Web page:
Mayor Boris Johnson criticism of cycle campaigners for frightening people away from cycling was sensibly tempered at the last minute. In his speech, Johnson claimed he wants London to be as famous for cycling as it is for finance, culture and art. And "that means we must make it ever safer and wherever accidents take place we must respond. We must see what could have been done to prevent them."
There are positive moves afoot, with London Councils tightening their London Lorry Control Scheme and the mayor proposing tough fines for non-compliant vehicles and enforcement of mandatory cycle lanes. There are also prototype HGV cabs available with lower windscreens and glass doors to enable more all round vision. These kinds of measures will help improve safety. But we have to question the price in human lives of the epidemic of construction work in central London, causing huge numbers of heavy goods vehicle movements on our streets.
The mayor must also learn from the ALL the crashes that are happening, not just those involving people on bikes.
In November there were thirteen deaths on London's streets: lorries killed three cyclists and three pedestrians, buses killed two cyclists and two pedestrians, one cyclist was killed by a coach and two pedestrians by cars. While the pedestrian deaths are routinely ignored, all the training in the world will not help lorry drivers to stay back from pedestrian blind spots on crossings - since no-one points out they exist.
The Mayor is missing the point, thinking that the issue on London's streets is all about cycling. At the recent TfL-Die-In event, along with friends from Roadpeace I read out the names of people killed on London's Roads, including those in November this year. Some of the crashes were so recent that we had to refer to "pedestrian as yet un-named" in several cases.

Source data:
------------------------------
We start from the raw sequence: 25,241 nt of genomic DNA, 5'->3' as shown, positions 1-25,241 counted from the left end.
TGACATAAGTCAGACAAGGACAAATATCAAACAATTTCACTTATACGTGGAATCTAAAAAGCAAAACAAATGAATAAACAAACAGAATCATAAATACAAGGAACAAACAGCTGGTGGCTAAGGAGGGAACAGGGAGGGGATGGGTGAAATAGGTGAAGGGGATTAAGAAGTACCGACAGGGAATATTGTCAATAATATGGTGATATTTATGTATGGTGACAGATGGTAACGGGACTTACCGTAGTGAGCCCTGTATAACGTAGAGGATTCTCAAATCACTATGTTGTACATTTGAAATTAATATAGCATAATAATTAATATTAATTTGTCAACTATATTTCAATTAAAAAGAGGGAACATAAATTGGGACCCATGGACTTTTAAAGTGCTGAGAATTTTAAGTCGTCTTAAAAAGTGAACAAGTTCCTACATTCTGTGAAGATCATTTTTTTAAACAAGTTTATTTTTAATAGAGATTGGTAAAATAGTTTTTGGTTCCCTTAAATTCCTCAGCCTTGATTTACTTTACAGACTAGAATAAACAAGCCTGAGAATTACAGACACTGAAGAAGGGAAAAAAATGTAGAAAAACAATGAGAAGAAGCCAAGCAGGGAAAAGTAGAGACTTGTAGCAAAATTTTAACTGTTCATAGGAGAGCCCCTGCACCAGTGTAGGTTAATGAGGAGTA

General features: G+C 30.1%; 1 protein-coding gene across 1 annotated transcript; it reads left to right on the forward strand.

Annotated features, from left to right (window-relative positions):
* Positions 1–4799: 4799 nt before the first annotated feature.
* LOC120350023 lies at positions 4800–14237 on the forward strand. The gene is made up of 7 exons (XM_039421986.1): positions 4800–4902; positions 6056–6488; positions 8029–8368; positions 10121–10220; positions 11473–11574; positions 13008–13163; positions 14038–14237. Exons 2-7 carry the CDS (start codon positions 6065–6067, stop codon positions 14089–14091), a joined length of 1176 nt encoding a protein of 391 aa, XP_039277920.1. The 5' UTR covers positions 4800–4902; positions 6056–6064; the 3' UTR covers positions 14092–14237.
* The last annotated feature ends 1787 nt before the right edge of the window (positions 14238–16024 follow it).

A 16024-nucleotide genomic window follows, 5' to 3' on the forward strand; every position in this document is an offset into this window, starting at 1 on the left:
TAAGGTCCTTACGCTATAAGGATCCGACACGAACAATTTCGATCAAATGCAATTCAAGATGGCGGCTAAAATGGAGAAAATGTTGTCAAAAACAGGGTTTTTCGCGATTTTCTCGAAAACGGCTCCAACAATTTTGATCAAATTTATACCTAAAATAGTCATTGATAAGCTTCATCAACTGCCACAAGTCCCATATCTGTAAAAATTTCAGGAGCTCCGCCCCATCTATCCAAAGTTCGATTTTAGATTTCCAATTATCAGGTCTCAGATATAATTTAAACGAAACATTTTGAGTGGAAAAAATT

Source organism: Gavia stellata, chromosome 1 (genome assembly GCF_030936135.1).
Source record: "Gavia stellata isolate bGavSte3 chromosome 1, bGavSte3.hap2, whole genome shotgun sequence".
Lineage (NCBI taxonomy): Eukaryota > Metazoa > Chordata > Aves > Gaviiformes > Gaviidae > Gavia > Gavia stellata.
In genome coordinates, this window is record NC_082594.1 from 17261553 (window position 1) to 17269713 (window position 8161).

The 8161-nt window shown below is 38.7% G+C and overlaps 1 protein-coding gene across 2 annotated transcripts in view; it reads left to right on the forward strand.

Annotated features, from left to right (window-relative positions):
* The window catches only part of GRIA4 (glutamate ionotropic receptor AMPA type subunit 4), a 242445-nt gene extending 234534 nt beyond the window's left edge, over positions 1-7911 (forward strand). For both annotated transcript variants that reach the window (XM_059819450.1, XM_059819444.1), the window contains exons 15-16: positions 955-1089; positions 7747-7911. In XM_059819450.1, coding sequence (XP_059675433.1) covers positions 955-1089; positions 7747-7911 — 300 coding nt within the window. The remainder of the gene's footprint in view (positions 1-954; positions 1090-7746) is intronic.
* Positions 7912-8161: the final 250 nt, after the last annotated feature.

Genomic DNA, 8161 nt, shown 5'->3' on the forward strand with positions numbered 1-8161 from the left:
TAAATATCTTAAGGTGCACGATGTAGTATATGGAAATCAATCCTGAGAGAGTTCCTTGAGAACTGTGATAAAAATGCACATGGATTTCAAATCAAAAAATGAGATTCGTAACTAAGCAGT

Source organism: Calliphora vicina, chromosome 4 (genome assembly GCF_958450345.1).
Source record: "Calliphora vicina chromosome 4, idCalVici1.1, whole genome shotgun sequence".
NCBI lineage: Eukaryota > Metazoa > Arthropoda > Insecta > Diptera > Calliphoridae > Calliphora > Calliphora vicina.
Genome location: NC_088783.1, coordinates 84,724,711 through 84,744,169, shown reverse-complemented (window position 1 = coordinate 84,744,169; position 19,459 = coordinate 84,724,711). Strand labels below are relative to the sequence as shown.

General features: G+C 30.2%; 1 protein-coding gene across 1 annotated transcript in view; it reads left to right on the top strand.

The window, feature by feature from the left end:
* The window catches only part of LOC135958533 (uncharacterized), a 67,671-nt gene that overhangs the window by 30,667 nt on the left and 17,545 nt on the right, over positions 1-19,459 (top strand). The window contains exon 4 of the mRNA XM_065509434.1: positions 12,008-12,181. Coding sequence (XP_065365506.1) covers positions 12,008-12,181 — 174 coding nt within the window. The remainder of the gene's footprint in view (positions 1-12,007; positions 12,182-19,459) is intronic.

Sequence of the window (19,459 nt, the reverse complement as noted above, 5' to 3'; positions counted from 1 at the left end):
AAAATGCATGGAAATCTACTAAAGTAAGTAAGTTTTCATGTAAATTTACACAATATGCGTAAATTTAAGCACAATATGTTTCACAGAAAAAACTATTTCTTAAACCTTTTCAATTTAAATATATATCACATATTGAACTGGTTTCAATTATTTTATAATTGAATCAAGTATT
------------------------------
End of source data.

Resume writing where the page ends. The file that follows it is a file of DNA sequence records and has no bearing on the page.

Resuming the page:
From the media coverage you could almost imagine that no pedestrians were killed in November. One crash from 27 November has stuck in my mind referred to at the Die-In as "woman, pedestrian as yet un-named, 99 years, Stockwell".
Today I see that Monique Khalgui, a ninety nine year old "fiercely independent" woman who left Algeria in the 1930s has both a name and a fascinating story.
London is in grave danger of becoming famous not for finance, art, culture and cycling, but rather for road death and injury. We need a radical re-assessment of the purpose of our streets. Are they precious public space valued as places for people travelling by all modes or are we stuck with the computer model driven designs currently coming through the Junction Review process, that prioritises vehicle capacity over the needs of pedestrians and cyclists?
The Mayor claims he wants to "see what could have been done to prevent" these crashes, if this is true, he needs to open his eyes to the risks faced by the most vulnerable visitors and residents moving around London on foot. He must aim for London to be famous for it's people-friendly and liveable streets, where cycling and walking are safe, convenient and a pleasure.